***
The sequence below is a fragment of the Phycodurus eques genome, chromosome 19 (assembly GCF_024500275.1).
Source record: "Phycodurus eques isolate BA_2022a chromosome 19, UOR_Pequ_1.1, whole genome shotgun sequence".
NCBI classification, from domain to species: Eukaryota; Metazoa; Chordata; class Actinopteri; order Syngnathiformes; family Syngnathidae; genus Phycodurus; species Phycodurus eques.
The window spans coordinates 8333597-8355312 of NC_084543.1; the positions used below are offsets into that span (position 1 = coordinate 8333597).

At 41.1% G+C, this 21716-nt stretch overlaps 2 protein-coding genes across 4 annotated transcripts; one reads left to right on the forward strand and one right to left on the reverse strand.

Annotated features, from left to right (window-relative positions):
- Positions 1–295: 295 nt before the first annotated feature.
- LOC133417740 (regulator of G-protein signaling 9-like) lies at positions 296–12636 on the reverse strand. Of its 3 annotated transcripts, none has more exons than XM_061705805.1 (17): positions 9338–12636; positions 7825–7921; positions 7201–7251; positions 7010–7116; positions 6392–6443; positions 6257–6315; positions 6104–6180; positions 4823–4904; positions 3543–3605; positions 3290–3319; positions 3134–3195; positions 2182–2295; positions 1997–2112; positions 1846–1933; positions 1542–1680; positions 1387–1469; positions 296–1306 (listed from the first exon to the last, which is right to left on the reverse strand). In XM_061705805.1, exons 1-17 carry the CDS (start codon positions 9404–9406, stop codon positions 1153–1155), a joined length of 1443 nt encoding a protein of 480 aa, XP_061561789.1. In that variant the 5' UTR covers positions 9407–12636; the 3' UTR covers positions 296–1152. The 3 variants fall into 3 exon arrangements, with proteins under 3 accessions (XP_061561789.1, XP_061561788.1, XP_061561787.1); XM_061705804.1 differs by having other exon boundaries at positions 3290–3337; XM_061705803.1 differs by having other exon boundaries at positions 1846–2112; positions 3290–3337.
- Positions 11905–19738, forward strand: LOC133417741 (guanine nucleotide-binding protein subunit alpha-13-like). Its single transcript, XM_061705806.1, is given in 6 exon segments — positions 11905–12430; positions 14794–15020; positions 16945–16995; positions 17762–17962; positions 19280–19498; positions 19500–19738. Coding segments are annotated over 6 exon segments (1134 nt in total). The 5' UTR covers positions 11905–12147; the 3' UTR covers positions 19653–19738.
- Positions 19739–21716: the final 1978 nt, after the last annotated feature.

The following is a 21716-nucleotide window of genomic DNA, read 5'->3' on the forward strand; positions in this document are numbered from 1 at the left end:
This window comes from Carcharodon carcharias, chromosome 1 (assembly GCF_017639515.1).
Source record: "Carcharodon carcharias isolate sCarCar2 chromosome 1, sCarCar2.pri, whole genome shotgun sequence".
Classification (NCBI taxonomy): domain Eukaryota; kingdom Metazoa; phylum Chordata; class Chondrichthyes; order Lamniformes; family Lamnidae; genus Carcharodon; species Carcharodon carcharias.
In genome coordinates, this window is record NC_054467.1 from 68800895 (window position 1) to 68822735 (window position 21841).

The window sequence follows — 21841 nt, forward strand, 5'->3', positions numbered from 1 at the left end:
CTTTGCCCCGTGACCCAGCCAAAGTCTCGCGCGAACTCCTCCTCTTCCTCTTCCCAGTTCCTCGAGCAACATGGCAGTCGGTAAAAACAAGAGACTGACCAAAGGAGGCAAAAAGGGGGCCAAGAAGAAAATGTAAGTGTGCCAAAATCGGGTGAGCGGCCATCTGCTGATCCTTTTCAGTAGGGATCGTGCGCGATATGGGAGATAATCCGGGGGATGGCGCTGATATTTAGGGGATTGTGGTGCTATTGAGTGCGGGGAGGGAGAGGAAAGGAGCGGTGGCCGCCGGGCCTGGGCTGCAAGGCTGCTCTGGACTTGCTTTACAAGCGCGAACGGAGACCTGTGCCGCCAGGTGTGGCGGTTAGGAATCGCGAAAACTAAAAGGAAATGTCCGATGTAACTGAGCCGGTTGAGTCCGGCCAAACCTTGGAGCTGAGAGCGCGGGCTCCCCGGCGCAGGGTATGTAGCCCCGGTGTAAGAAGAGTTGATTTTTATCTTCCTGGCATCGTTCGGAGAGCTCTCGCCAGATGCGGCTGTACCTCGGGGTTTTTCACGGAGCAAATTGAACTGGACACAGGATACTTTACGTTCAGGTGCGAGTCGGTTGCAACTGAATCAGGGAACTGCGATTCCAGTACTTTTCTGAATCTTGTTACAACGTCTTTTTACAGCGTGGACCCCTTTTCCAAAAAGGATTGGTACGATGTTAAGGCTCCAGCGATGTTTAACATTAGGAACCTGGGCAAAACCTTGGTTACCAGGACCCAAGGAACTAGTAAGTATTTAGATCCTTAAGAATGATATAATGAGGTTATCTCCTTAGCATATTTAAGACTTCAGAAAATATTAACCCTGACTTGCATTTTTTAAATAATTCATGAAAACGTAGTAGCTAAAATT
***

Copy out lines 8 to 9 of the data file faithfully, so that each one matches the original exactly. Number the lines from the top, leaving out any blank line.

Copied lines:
- LOC133417740 (regulator of G-protein signaling 9-like) lies at positions 296–12636 on the reverse strand. Of its 3 annotated transcripts, none has more exons than XM_061705805.1 (17): positions 9338–12636; positions 7825–7921; positions 7201–7251; positions 7010–7116; positions 6392–6443; positions 6257–6315; positions 6104–6180; positions 4823–4904; positions 3543–3605; positions 3290–3319; positions 3134–3195; positions 2182–2295; positions 1997–2112; positions 1846–1933; positions 1542–1680; positions 1387–1469; positions 296–1306 (listed from the first exon to the last, which is right to left on the reverse strand). In XM_061705805.1, exons 1-17 carry the CDS (start codon positions 9404–9406, stop codon positions 1153–1155), a joined length of 1443 nt encoding a protein of 480 aa, XP_061561789.1. In that variant the 5' UTR covers positions 9407–12636; the 3' UTR covers positions 296–1152. The 3 variants fall into 3 exon arrangements, with proteins under 3 accessions (XP_061561789.1, XP_061561788.1, XP_061561787.1); XM_061705804.1 differs by having other exon boundaries at positions 3290–3337; XM_061705803.1 differs by having other exon boundaries at positions 1846–2112; positions 3290–3337.
- Positions 11905–19738, forward strand: LOC133417741 (guanine nucleotide-binding protein subunit alpha-13-like). Its single transcript, XM_061705806.1, is given in 6 exon segments — positions 11905–12430; positions 14794–15020; positions 16945–16995; positions 17762–17962; positions 19280–19498; positions 19500–19738. Coding segments are annotated over 6 exon segments (1134 nt in total). The 5' UTR covers positions 11905–12147; the 3' UTR covers positions 19653–19738.